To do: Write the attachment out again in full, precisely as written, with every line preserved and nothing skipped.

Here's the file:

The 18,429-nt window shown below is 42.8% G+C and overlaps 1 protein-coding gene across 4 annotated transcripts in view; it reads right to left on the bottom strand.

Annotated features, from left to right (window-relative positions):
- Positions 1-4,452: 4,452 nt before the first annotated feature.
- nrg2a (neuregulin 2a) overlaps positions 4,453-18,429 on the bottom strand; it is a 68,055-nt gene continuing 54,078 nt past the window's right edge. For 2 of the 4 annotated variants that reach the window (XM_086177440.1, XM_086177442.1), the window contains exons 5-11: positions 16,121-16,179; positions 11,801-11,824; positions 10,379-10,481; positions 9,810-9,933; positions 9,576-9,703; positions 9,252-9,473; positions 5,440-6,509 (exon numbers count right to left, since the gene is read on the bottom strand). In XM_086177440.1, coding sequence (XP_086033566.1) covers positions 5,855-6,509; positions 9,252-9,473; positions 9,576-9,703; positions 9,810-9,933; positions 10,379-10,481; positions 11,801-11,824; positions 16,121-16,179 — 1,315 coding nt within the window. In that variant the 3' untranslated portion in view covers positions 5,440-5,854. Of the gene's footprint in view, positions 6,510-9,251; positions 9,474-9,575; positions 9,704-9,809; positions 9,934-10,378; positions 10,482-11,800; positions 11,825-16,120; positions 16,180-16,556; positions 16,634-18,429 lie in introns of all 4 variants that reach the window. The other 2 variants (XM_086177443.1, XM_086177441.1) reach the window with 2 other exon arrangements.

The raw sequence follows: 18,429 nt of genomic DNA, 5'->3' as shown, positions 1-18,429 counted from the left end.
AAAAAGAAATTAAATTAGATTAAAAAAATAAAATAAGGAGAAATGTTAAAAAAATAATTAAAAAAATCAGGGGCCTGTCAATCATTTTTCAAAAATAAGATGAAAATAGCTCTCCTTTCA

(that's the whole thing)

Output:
The 18,429-nt window shown below is 42.8% G+C and overlaps 1 protein-coding gene across 4 annotated transcripts in view; it reads right to left on the bottom strand.

Annotated features, from left to right (window-relative positions):
- Positions 1-4,452: 4,452 nt before the first annotated feature.
- nrg2a (neuregulin 2a) overlaps positions 4,453-18,429 on the bottom strand; it is a 68,055-nt gene continuing 54,078 nt past the window's right edge. For 2 of the 4 annotated variants that reach the window (XM_086177440.1, XM_086177442.1), the window contains exons 5-11: positions 16,121-16,179; positions 11,801-11,824; positions 10,379-10,481; positions 9,810-9,933; positions 9,576-9,703; positions 9,252-9,473; positions 5,440-6,509 (exon numbers count right to left, since the gene is read on the bottom strand). In XM_086177440.1, coding sequence (XP_086033566.1) covers positions 5,855-6,509; positions 9,252-9,473; positions 9,576-9,703; positions 9,810-9,933; positions 10,379-10,481; positions 11,801-11,824; positions 16,121-16,179 — 1,315 coding nt within the window. In that variant the 3' untranslated portion in view covers positions 5,440-5,854. Of the gene's footprint in view, positions 6,510-9,251; positions 9,474-9,575; positions 9,704-9,809; positions 9,934-10,378; positions 10,482-11,800; positions 11,825-16,120; positions 16,180-16,556; positions 16,634-18,429 lie in introns of all 4 variants that reach the window. The other 2 variants (XM_086177443.1, XM_086177441.1) reach the window with 2 other exon arrangements.

The raw sequence follows: 18,429 nt of genomic DNA, 5'->3' as shown, positions 1-18,429 counted from the left end.
AAAAAGAAATTAAATTAGATTAAAAAAATAAAATAAGGAGAAATGTTAAAAAAATAATTAAAAAAATCAGGGGCCTGTCAATCATTTTTCAAAAATAAGATGAAAATAGCTCTCCTTTCA